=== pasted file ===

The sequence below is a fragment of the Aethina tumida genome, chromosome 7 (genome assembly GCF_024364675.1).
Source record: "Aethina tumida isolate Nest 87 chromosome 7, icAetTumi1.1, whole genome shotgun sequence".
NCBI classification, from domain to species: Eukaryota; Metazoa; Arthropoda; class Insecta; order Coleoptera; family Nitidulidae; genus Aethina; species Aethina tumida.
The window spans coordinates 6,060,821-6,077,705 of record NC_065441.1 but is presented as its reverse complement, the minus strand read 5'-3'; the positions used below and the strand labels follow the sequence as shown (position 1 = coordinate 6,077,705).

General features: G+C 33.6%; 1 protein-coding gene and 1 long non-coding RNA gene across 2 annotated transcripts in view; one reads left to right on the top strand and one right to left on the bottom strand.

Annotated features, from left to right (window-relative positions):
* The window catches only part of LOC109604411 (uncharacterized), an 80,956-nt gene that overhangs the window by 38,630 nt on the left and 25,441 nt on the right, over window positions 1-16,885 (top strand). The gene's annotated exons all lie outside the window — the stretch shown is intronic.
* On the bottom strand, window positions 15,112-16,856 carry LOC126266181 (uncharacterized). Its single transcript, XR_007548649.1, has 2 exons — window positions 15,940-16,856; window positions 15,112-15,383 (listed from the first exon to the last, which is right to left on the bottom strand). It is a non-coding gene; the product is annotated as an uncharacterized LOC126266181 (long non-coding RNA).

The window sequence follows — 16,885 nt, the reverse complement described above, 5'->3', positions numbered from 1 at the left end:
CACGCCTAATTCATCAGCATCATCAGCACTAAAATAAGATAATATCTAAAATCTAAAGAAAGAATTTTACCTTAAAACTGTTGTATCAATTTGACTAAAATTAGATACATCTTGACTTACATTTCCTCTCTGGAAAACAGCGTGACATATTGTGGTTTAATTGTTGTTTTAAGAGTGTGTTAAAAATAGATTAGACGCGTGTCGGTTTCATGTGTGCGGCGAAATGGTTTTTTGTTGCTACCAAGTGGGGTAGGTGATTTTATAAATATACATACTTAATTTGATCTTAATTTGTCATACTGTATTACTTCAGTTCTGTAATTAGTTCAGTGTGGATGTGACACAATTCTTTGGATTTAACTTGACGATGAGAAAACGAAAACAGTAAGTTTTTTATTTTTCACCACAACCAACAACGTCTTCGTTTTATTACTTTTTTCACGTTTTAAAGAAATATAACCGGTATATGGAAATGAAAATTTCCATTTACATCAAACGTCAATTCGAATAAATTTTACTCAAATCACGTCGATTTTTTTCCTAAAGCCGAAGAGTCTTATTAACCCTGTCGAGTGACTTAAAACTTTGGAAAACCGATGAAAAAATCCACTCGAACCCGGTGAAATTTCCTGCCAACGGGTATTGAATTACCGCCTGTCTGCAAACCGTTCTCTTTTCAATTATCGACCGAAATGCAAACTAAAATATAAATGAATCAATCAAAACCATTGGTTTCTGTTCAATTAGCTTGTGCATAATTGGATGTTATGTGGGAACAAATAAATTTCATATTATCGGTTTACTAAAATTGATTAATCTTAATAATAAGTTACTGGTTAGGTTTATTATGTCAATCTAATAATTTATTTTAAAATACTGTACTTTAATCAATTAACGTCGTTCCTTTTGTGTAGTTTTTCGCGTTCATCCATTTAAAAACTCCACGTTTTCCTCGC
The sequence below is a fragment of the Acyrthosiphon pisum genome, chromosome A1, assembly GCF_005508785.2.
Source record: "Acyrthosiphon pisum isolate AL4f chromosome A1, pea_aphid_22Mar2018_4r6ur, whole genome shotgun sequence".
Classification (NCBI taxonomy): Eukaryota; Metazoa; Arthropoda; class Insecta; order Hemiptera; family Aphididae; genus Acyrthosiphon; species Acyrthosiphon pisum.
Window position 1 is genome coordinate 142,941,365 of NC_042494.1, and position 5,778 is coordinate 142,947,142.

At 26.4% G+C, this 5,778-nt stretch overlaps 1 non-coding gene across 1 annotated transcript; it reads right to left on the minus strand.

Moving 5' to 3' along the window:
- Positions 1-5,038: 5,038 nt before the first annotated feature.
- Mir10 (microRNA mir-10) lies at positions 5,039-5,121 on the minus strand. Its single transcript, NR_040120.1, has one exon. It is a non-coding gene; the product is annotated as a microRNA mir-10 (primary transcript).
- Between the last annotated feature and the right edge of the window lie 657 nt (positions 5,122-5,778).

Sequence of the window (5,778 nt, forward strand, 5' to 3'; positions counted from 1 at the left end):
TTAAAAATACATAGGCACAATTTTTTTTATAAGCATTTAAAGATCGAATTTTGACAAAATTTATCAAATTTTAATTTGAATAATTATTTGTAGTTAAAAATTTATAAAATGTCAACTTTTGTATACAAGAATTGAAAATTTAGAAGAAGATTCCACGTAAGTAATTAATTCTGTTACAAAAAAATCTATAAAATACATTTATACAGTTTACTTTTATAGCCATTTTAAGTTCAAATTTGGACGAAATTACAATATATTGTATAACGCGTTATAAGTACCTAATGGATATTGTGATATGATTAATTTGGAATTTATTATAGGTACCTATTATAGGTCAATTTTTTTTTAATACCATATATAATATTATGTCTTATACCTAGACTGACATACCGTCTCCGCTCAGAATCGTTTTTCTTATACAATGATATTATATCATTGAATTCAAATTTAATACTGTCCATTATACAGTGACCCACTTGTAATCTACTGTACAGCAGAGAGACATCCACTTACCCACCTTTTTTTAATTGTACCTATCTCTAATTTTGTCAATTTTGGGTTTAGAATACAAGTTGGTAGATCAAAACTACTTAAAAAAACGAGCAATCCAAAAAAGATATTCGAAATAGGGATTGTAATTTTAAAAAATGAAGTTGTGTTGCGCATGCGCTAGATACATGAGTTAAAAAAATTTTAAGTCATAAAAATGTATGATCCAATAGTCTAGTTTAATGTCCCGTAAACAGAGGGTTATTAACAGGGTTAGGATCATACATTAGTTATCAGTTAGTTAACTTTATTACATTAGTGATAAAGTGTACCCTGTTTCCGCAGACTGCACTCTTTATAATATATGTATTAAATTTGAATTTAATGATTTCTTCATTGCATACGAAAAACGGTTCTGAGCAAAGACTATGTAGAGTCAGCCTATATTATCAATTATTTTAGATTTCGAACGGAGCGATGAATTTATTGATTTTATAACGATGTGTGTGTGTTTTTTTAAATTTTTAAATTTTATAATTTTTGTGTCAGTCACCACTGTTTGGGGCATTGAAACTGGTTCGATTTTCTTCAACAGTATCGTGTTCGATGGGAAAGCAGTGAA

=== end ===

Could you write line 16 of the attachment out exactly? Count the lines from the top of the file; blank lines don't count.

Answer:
Moving 5' to 3' along the window: